The Industrial Internet of Things (IIoT) is bringing a previously reluctant process industry into the wireless fold. The ability to connect smart sensors to the Internet has spiked the demand for wireless devices in process manufacturing, according to the new study from ARC Advisory Group, "Industrial Internet of Things to Spur Growth of Wireless Devices in Process Manufacturing."
The benefits driving this demand include improved decision support, increased collaboration, reduced costs, and improved business performance. Not a bad package of benefits. Combine this with today's increasingly robust and reliable wireless technology, and you have a value proposition that is too compelling for plant managers to ignore. Obstacles such as competing industrial wireless standards at the sensor level are becoming less daunting.
The ARC report reveals that wireless measurements are reducing implementation costs significantly compared with wired solutions. In other cases, wireless measurements -- particularly condition monitoring for plant asset management -- are now both practical and affordable, which results in a short return on investment (ROI).
The value is in the measurement
The age-old business principal -- you can't improve what you can't measure -- is applicable to wireless connectivity in plants. "It comes down to not managing what you can't measure. The IIoT increases the measurement points, improves the process, and allows you to improve the condition of the equipment," Allen Avery, senior analyst for automation at ARC and author of the report, told Design News.
Condition monitoring is a big application in process manufacturing. It lets managers assess the health of plant assets and replace worn equipment before it breaks down. "Asset management studies show that predictive maintenance programs support better decisions about whether to take an asset offline or run it to fail," said Avery. "Wireless monitoring enables you to quickly get all those measurement points. It increases visability for MES (manufacturing execution systems) and collaborative production management."
Cost of implementation
Shifting to wireless may be costly, but once the change has been made, further implementations are usually less costly. For one, you don't have to run wire everywhere -- sometimes in very difficult places. "Your first implementation of wireless may be more expensive than you expect, but you have to look at the benefit over the lifetime of the implementation," said Avery. "If you look at hardwired connections, there's no comparison. You can move sensors around quickly and easily, and the maintenance is a no-brainer."
Lingering concerns about wireless
Avery notes that the process industries have always been conservative when adopting new technology, especially when managers find that the tried-and true technology works. They are only interested in new technology if it clearly delivers process improvements -- more uptime and availability.
Recently, industry users have begun to shake off their concerns about wireless technology, opting to harness the operational benefits that wireless affords, rather than sit on the fence. "For too long, plant managers have talked about wireless, but they sat on the sidelines waiting for the standards to coalesce. That was an obstacle to adoption," said Avery. "But the benefits now are too great to ignore while waiting for standards, so they are saying, 'Let's just do it.' We're seeing signs of this."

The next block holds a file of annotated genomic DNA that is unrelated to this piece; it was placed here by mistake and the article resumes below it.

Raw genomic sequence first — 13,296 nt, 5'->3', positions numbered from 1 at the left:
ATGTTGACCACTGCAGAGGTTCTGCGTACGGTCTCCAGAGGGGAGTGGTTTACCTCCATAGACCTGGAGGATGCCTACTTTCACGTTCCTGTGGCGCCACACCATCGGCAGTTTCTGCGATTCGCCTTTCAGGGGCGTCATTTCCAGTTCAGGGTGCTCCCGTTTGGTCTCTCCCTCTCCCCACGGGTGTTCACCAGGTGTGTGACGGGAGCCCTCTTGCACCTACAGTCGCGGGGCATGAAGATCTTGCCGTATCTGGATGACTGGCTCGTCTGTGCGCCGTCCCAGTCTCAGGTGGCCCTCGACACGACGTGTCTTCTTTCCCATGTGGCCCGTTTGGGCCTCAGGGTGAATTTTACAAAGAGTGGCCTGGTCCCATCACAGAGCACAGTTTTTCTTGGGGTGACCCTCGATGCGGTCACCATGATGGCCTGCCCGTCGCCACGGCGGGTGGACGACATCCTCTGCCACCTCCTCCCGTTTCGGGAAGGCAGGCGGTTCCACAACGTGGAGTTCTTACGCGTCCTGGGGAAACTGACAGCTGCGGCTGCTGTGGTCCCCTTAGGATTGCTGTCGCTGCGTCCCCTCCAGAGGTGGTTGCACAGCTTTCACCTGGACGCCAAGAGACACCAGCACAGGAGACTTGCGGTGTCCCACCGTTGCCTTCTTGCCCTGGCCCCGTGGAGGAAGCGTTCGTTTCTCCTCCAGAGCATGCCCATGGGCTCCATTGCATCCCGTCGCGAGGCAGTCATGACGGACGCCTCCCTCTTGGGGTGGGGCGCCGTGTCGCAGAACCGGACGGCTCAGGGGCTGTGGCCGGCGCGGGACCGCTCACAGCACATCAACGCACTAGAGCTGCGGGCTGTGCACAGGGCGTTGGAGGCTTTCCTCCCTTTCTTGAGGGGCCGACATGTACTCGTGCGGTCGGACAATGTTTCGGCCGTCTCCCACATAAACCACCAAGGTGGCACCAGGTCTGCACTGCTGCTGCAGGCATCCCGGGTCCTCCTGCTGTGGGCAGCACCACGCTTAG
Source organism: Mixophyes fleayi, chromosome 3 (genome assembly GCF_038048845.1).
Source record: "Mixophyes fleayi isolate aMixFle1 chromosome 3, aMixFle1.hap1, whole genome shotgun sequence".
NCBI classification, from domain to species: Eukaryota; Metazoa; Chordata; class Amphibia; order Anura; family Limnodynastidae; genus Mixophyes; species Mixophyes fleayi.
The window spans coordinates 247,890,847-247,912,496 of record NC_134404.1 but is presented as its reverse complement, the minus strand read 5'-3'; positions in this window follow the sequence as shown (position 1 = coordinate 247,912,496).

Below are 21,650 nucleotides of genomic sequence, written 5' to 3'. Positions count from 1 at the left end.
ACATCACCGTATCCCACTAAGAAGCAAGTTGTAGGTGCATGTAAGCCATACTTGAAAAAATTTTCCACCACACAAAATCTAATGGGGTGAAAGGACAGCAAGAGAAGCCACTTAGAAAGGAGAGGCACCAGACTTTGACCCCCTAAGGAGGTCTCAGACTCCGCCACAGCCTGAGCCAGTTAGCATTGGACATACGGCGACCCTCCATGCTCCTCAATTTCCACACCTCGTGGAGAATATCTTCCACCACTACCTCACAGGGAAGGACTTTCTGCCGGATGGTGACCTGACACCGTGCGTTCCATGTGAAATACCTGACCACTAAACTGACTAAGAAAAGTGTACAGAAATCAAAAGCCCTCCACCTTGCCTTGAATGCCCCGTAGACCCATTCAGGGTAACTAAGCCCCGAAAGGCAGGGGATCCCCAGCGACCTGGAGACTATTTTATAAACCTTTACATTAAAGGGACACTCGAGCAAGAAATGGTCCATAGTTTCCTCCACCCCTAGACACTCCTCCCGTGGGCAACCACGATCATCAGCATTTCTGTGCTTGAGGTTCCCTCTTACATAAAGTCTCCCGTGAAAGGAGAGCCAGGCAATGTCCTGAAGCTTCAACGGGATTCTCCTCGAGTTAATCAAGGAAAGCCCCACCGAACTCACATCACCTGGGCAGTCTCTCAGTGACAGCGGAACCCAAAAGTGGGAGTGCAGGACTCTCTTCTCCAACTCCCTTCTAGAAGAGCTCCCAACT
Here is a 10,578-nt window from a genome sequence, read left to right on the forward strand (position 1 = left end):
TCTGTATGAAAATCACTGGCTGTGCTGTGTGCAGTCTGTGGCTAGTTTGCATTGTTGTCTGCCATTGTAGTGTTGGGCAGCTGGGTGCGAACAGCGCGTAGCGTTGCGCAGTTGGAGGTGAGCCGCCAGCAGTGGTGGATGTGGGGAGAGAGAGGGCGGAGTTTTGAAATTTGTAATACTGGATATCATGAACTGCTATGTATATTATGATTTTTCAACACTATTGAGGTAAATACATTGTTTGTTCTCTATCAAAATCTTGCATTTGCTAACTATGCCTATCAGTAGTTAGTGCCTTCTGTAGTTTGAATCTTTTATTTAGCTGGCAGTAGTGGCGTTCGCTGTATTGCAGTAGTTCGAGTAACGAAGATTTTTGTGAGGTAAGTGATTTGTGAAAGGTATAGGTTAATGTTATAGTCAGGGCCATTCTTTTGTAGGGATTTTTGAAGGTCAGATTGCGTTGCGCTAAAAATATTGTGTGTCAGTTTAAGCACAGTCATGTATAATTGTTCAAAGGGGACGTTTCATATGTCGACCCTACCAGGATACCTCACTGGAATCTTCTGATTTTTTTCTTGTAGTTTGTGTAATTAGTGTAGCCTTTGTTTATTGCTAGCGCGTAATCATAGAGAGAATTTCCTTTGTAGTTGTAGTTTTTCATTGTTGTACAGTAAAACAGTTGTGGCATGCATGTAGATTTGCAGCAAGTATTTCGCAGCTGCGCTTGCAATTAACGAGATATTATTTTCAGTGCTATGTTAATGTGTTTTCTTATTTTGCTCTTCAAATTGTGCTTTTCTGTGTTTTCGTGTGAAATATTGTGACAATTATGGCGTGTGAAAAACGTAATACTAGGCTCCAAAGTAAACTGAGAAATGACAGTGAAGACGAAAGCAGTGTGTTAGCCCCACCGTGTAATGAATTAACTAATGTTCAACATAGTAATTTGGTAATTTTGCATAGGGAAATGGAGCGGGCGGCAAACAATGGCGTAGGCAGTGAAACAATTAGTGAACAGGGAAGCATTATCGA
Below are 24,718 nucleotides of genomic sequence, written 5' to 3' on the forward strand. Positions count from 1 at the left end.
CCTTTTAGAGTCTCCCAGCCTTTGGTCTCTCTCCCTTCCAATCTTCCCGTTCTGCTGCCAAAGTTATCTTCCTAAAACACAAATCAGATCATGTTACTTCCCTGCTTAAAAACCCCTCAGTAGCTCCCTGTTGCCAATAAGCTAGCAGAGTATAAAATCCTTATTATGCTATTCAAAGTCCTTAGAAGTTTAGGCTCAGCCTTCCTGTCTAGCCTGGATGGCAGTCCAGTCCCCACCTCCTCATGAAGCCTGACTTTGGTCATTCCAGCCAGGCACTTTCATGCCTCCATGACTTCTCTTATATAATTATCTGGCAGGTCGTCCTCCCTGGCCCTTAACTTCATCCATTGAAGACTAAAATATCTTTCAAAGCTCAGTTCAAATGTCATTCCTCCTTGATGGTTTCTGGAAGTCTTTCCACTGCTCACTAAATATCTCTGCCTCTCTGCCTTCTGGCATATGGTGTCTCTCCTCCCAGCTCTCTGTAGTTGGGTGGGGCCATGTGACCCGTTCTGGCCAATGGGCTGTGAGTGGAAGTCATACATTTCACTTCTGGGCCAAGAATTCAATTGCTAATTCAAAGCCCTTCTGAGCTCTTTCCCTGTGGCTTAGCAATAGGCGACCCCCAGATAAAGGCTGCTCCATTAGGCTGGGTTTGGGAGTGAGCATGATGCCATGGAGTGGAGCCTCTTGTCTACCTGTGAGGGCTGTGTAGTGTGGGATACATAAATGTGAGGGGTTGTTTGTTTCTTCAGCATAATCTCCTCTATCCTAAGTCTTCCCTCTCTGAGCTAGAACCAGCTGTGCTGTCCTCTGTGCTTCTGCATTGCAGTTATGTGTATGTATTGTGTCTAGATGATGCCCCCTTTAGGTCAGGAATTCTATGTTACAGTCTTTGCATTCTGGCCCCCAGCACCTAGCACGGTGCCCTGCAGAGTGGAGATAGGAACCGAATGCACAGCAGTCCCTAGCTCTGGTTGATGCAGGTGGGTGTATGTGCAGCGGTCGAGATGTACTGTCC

Are companies in the mood to spend?
The target ROI for plants is about 12 to 18 months. Yet if you're able to avoid shutdowns with new technology, the cost makes up for itself in avoiding lost production and getting increased availability. "There's a willingness to shake off the concern and adopt wireless, definitely a willingness to spend," said Avery.
What's necessary is the ability to more closely monitor the health of the equipment, establish a baseline, see how the equipment is running, look for subtle anomalies or trouble with the process, and improve measurement. "Companies are looking to avoid capital expenditures or push them off as long as they can," said Avery. "They will use wireless connectivity to keep the equipment running. Wireless helps to keep from upgrading the equipment."
What about wireless standards?
According to ARC, WirelessHART and ISA100.11a standards are continuing to gain footholds at the sensor level. The majority of the process wireless market will gravitate away from legacy proprietary solutions that accounted for a large share of the market in 2014. Along with this shift, ARC is seeing a migration away from standalone point-to-point installations in favor of mesh-based, inherently redundant device level solutions that interface to a WiFi-based plant or facility backbone.
The industry is ready to shift to wireless even while the standards issue heats up. "The fieldbus wars of the past are a lesson. Standards are political and they're a touchy subject," said Avery. "Standards are important, but it depends on what you're comfortable with. There is plenty of room for both standards. It appears not to be a big impediment to adoption. Only time will tell what is going to happen with the standards."
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Rob Spiegel has covered automation and control for 15 years, 12 of them for Design News. Other topics he has covered include supply chain technology, alternative energy, and cyber security. For 10 years he was owner and publisher of the food magazine, Chile Pepper.